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Tom,<BR>I'm in FLA with 91 coupe with 138,000 miles i've had for over four years. I posted this problem about two years ago.<P>I have replaced the radiator with a larger capacity three row new radiator, checked the fans and relays. Normal reading is still mid-way, but the guage still rises, during stop and go under 35mph, to between 2 to 4 o'clock. The guage drops pretty soon after speeds above 35mph.<P>I have bought, the last one in stock, an adjustible auxillary temp sensor/switch from Discount Auto Parts that mounts between the fins. You then splice into the fan wiring that then turn the fans on at any desired temp. I have not installed it yet. I am consulting with a electrical/instrumentation engineer for his advise on the splice as it may fowl up the computer to read current flow when there shouldn't be any flow.

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Intersting... was it always this way? Did the temp rise on the gauge happend since you owned the vehicle?<P>Also, did you ever check the temp (either from BD21 or ED04 from the on-board computer?)<P>Have you tried other things such as the sensor, the thermostat, the BCM/ECM combo, and even the IPC?<P>I recall that the sensor is essentially a variable resistor - when cold, there is high resistance, and when warm or hot, the resistance drops. The ECM/BCM combination turn this analog signal into a serial digital signal which in turn feeds the IPC. So, if a corresponding drop is resistance is sensed, the IPC reads high(er than normal?).<P>As I understand it. <P>I'm going to make it a point to actually check the resistance of the sensor in a day or so to see if in fact it does equate to a warmer than normal temp.<P>From the manual, temp vs resistance on the sensor:<P>-- F ---- C ---- Ohms<BR>- 210 -- 100 ---- 185<BR>- 160 --- 70 ---- 450<BR>- 100 --- 38 -- 1,800<BR>-- 70 --- 20 -- 3,400<BR>-- 40 ---- 4 -- 7,500<BR>etc etc<P>--Tom<p>[ 06-05-2001: Message edited by: tjenkins ]

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Tom I would not change anything until I verified that the engine is or is not running hot. If it is not hot then You can eliminate the mechanical and focus on the electrical. I dont have a schematic for Yours or I would try to look it up. If there is more than one senser it aould give You someplace to look. I will say that I can see how it could have one for the dash gage and one for the ECM. I would get a thermometer on Your engine and radiator.

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Sorry for the confusion. I checked the manual and it shows only the one sensor. I thought the first post said the dealer found that the reading in diagnostics showed the temp to be normal but the gage reads high.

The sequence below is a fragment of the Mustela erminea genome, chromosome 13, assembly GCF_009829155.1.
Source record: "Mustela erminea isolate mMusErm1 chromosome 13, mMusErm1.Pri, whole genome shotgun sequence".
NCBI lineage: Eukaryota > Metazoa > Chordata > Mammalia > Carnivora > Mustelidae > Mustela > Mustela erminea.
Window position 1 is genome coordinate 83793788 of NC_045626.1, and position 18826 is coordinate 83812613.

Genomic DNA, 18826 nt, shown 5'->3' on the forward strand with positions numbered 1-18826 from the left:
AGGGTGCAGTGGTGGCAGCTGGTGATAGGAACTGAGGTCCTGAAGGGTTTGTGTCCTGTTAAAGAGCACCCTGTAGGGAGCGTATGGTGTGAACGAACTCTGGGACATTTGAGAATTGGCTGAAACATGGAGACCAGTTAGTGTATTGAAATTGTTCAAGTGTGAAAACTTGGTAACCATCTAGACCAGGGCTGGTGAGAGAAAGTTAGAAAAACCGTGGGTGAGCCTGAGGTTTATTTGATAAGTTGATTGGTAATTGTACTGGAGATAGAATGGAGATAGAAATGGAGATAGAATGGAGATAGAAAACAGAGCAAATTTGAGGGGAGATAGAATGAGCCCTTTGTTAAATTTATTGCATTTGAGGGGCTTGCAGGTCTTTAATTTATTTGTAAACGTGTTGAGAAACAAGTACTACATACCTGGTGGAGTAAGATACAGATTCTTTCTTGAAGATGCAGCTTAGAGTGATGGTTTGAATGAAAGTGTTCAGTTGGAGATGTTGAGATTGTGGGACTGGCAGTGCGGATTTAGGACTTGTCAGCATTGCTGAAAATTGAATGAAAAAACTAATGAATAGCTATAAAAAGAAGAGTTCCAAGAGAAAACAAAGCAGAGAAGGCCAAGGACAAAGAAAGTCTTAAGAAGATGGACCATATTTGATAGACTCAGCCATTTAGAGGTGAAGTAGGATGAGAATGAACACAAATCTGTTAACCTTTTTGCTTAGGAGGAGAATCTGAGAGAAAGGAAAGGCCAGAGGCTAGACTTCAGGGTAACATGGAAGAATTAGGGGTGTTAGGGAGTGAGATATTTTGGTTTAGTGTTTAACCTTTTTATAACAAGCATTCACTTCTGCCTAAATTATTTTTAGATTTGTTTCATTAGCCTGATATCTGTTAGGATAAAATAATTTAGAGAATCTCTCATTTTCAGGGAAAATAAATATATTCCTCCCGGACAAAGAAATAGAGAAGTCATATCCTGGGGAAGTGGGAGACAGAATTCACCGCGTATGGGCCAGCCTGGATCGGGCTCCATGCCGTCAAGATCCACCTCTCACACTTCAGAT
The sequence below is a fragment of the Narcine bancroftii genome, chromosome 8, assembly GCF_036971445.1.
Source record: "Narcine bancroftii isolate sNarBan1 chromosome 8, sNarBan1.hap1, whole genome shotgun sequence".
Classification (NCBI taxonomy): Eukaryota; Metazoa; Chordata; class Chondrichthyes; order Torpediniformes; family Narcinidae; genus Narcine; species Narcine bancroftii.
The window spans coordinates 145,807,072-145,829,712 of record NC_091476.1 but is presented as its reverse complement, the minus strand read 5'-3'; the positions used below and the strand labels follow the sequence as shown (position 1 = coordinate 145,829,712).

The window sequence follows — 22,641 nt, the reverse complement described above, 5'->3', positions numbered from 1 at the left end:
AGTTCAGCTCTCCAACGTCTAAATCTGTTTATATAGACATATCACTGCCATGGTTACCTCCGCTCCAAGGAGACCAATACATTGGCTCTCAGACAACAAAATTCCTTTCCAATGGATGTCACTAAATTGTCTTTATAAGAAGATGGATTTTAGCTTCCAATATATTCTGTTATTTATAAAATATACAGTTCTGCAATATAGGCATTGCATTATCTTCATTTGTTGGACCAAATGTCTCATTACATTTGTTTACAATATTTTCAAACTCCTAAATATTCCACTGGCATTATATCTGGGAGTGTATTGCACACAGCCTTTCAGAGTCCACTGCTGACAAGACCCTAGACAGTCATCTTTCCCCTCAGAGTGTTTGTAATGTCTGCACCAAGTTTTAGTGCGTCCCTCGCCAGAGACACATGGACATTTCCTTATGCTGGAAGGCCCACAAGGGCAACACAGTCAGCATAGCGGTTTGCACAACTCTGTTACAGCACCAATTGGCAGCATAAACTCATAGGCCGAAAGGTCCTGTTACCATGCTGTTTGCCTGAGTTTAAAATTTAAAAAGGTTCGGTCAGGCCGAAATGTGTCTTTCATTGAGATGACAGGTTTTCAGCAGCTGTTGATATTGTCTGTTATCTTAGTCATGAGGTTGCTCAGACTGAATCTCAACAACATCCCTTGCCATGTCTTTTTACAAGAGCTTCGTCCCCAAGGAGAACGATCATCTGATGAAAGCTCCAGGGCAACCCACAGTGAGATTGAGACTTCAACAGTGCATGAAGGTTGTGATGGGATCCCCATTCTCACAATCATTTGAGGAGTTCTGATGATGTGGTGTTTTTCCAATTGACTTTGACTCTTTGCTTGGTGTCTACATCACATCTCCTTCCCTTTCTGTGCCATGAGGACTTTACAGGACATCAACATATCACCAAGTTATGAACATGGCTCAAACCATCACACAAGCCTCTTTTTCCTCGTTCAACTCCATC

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I have the same problem with my '89. I have yet to find the source of the descrepancy but feel it is the link between the BCM and ECM. My CRT screen registers over 250 degs. at times and most of the time will be at 237 deg. The motor is not hot, the coolant is moving thru the system just fine but the temp gauge will show a problem. That coolant sensor is tied to the Airconditioning Low and High sensors and to the MAPS and TPS sensors and well as the sensor on the tranny. I have inspected each and every one of these sensors to no avail. All systems check normal but because of the high temp the ECM changes settings for fuel and air mix etc. so my mileage drops off. I have disconnected the sensor and mileage has increased and have been driving it that way for over a year. The MOTOR is not HOT just a system problem that someday I may trace to a final solution. cool.gif" border="0

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I have the same problem with my '89. I have yet to find the source of the descrepancy but feel it is the link between the BCM and ECM. My CRT screen registers over 250 degs. at times and most of the time will be at 237 deg. The motor is not hot, the coolant is moving thru the system just fine but the temp gauge will show a problem. That coolant sensor is tied to the Airconditioning Low and High sensors and to the MAPS and TPS sensors and well as the sensor on the tranny. I have inspected each and every one of these sensors to no avail. All systems check normal but because of the high temp the ECM changes settings for fuel and air mix etc. so my mileage drops off. I have disconnected the sensor and mileage has increased and have been driving it that way for over a year. The MOTOR is not HOT just a system problem that someday I may trace to a final solution. cool.gif" border="0

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50's technology - now THERE were the days.<P>Do you remember taking number 1 spark plug wire off at night, and holding near the crank pulley to extract a spark to adjust the timeing for TDC?<P>Gads..<P>In any event, I was going to wait until tomorrow to post to the group regarding my radiator replacement, but I've got some news.<P>$5 in Radio Shack parts and I was off to the local radiator shop today.<P>I reasoned this - if the coolant sensor, ECM/BCM and IPC were good, if I were to substitute a known good sensor, and compared the readout on the IPC with the manual values, and they matched, then I could assume the eleectrical connectivity was good. I went to Radio Shack, bought a variable resistor (5K audio taper potentiometer), and set it to 180 ohms with an ohmeter.<P>I ran the engine up to operating temperature, confirmed the 90C on the IPC, removed the plug on the engine coolant sensor, substituted the resistor, and viola - the IPC read 90C. I reconnected the IPC, warmed to 105C, disconnected the plug, reset the potentiometer to 110 ohms, and the IPC also read 105C. So, assuming that this logic is not faulty, I'm off to the radiator shop to give them $240 (Buick dealer wanted $700).<P>Will let you all know how it turns out.<P>--Tom